I work mainly in textiles and printmaking. I completed a degree in Contemporary Surface Design & Textiles last year and am now working freelance as an artist. You can find out more about my work here and here. I use different print techniques in layers with hand stitch, sometimes using the stitches themselves to make texture for print. I am using paper a lot at the moment (many textile artists use paper): it is effectively a non-woven cloth, just like felt. I like the stiffness of it to stitch into.
I am committed to using colour from natural sources and like to experiment with mark making using colour directly from plant material and from rusty objects. Much of my recent work explores the kinds of marks that are found at the edge of water: the lines and ripples left on the beach; objects that have been discarded and sorted by the sea. I didn't set out to work to coastal themes but it is something that has developed over the past couple of years and now I have the opportunity to really bring these ideas together and explore Spurn, its detail and texture and its constant shifting of material.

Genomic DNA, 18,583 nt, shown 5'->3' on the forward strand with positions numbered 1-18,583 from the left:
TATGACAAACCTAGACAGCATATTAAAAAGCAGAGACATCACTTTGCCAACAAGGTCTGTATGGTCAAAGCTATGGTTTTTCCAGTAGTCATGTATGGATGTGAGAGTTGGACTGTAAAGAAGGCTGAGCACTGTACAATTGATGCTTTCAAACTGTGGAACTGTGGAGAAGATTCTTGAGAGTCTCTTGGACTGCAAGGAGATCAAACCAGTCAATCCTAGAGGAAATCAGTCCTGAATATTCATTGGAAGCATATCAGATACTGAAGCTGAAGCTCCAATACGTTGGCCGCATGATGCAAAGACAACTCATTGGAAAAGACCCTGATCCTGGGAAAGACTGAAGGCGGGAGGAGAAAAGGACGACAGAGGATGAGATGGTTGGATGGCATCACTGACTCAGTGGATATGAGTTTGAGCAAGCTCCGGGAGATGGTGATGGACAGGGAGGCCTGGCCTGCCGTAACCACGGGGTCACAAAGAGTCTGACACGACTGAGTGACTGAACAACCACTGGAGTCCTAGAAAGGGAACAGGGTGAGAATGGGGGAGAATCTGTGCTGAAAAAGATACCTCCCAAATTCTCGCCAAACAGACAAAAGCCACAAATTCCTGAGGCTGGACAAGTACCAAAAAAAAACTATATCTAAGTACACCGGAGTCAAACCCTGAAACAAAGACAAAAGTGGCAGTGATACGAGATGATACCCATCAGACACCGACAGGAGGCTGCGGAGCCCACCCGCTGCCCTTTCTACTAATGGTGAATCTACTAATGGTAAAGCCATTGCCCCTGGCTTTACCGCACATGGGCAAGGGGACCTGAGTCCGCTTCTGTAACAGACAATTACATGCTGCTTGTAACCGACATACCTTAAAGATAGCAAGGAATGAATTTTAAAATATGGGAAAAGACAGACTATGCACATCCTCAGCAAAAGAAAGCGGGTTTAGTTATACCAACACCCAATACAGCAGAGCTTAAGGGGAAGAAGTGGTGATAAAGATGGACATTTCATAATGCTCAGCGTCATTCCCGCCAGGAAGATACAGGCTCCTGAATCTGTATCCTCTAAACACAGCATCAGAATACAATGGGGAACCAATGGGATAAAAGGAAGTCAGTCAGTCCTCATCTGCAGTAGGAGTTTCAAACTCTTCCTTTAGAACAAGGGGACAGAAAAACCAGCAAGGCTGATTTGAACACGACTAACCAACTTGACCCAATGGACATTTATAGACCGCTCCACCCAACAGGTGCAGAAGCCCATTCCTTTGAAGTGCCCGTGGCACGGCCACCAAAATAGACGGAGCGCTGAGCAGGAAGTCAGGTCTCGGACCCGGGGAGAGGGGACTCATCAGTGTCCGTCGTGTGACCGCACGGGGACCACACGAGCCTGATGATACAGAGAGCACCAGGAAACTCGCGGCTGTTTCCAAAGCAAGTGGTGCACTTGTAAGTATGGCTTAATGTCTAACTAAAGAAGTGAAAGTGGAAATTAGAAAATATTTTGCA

My work is fairly abstract. There may be suggestions of recognizable things but really I'm interested in conveying a sense of something rather than depicting things as they are. I sketch a lot as a starting point to any project so some of the first things you will see from my time at Spurn will be drawings. I use drawing as a way of recording my experience of a place.
My background prior to being an artist was in nature conservation. I used to work for Yorkshire Wildlife Trust as one of the Otters and Rivers Project Officers. My first degree was in physical geography so my artistic practice has a firm backdrop in landscape and environmental issues.
I hope to keep this blog updated regularly during the next 6 months or so and I'd love to hear from readers who have followed the various artists in residence at Spurn or who have their own experiences of Spurn that they'd like to share. What does Spurn Point mean to you?